3. Prayer

“I don’t feel anything when I read these words.”

“One day I’m inspired, the next day it’s gone.”

 

Is prayer begging? Is it simply reflective? Do our words make a difference? This chapter will present the Jewish concept of prayer from a new angle. Prayer is not simply a routine request for one’s needs. The Hebrew word, in its origin, connotes struggle and connection. We will examine a more precise function of prayer as it relates to the inner battle, where moments of solitude can stimulate the power of love[1] and spiritual sensitivity. We will arrive at a dual accomplishment with prayer—a sense of strengthening the soul and shaping one’s mindset throughout the day.

Looking at prayer in the context of “an inner war,” we will provide some analogies to explain. We will provide an analogy of “alignment” from martial arts where prayer helps shape the mindset. Without prayer to begin the day, one’s emotions and thoughts are chaotic. Images from the subconscious linger in the mind. Nervous energy flows. The soul is bouncing around below the static, trying to surface, while the person drinks coffee to get alert and rushes to the meet the day. But the soul, having been denied its place, cannot circulate and guide. She is restless. Consequently, the mind is dull, emotions rule, and everything inside the person is unaligned, out of whack.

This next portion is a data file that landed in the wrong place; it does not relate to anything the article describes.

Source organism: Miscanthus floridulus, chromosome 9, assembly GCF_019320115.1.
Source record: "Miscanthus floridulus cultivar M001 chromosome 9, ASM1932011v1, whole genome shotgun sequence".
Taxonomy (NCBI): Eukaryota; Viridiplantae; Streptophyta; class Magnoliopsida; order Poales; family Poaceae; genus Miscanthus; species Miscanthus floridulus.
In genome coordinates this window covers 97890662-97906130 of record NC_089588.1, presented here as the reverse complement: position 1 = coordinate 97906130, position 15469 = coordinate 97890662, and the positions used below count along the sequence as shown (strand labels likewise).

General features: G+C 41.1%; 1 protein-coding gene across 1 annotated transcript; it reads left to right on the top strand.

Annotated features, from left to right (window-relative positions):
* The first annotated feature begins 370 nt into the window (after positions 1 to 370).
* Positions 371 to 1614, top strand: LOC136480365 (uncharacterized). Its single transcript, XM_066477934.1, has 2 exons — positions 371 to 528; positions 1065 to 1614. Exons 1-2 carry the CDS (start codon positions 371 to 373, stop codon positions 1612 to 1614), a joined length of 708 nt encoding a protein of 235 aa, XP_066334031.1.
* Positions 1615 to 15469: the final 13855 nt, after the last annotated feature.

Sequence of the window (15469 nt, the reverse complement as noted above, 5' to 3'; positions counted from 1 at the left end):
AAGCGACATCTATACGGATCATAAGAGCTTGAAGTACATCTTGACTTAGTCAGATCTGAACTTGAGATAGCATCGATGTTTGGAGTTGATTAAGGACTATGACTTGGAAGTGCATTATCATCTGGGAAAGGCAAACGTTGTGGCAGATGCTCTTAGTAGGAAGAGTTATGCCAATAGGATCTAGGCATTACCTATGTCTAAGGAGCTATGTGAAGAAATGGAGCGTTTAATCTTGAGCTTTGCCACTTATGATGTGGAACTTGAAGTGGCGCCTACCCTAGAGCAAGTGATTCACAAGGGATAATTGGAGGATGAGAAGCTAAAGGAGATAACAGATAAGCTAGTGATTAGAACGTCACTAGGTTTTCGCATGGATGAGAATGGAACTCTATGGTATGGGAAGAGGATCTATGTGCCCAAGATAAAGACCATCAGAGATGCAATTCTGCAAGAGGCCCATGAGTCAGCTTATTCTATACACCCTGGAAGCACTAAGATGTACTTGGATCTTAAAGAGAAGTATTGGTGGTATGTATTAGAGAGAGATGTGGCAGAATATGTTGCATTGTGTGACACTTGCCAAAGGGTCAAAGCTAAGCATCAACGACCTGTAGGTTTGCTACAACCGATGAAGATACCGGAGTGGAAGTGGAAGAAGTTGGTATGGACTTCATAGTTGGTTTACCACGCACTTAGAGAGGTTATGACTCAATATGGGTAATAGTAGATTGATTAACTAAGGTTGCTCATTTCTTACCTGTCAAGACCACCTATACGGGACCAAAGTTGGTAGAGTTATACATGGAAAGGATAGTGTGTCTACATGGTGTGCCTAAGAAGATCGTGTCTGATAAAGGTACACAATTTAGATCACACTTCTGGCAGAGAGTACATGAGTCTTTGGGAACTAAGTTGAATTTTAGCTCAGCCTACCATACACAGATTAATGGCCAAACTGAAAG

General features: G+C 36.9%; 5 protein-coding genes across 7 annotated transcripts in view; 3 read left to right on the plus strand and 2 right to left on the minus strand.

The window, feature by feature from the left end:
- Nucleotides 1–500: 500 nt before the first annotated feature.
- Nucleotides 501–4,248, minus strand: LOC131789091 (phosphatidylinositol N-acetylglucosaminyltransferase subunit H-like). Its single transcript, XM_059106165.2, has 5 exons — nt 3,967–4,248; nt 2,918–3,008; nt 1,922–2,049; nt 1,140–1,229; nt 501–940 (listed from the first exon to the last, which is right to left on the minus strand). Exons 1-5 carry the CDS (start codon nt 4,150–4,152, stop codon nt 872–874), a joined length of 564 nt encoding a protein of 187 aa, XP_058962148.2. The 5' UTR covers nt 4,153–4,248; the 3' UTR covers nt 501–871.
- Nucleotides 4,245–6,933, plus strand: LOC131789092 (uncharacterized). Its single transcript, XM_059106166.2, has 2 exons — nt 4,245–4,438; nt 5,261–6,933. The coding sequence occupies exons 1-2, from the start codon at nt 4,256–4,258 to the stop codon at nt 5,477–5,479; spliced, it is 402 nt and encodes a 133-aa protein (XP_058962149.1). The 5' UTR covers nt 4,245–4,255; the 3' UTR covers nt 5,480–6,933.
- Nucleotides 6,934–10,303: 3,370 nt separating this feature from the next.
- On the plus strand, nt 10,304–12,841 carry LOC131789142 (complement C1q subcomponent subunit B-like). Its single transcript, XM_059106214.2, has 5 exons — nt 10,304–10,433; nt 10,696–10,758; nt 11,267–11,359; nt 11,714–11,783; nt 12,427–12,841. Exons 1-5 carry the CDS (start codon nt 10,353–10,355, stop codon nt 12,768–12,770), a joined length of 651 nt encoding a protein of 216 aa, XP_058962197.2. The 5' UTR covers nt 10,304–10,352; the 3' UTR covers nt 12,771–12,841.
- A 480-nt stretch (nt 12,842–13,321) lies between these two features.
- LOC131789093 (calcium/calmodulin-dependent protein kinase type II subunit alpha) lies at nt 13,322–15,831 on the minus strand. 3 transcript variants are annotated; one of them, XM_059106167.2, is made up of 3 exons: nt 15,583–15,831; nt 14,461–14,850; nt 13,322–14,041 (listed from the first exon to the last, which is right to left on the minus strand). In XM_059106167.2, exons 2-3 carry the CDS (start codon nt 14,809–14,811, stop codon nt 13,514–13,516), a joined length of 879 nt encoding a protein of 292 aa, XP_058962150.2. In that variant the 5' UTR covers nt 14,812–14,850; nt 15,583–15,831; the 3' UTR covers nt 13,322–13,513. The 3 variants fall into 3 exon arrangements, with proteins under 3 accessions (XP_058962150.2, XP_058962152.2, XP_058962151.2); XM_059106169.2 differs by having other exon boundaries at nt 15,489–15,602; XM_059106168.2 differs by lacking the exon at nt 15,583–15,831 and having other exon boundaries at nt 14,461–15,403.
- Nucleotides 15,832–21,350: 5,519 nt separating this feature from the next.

Setting aside time for daily prayer, especially in the morning when laziness is at full strength, is also one of the most important tools to loosen the grip of the animal soul. Citing key Jewish prayers, we will present the image of a ladder, whose base is planted on the ground and whose rungs stretch toward the heavens.

 

[1]This is not the typical religious love, or softness, but a powerful attraction that takes work to uncover. We will distinguish between inherent love (i.e., parent/child) and created love (a love born of contemplation and experience), and how these two forms function and express themselves.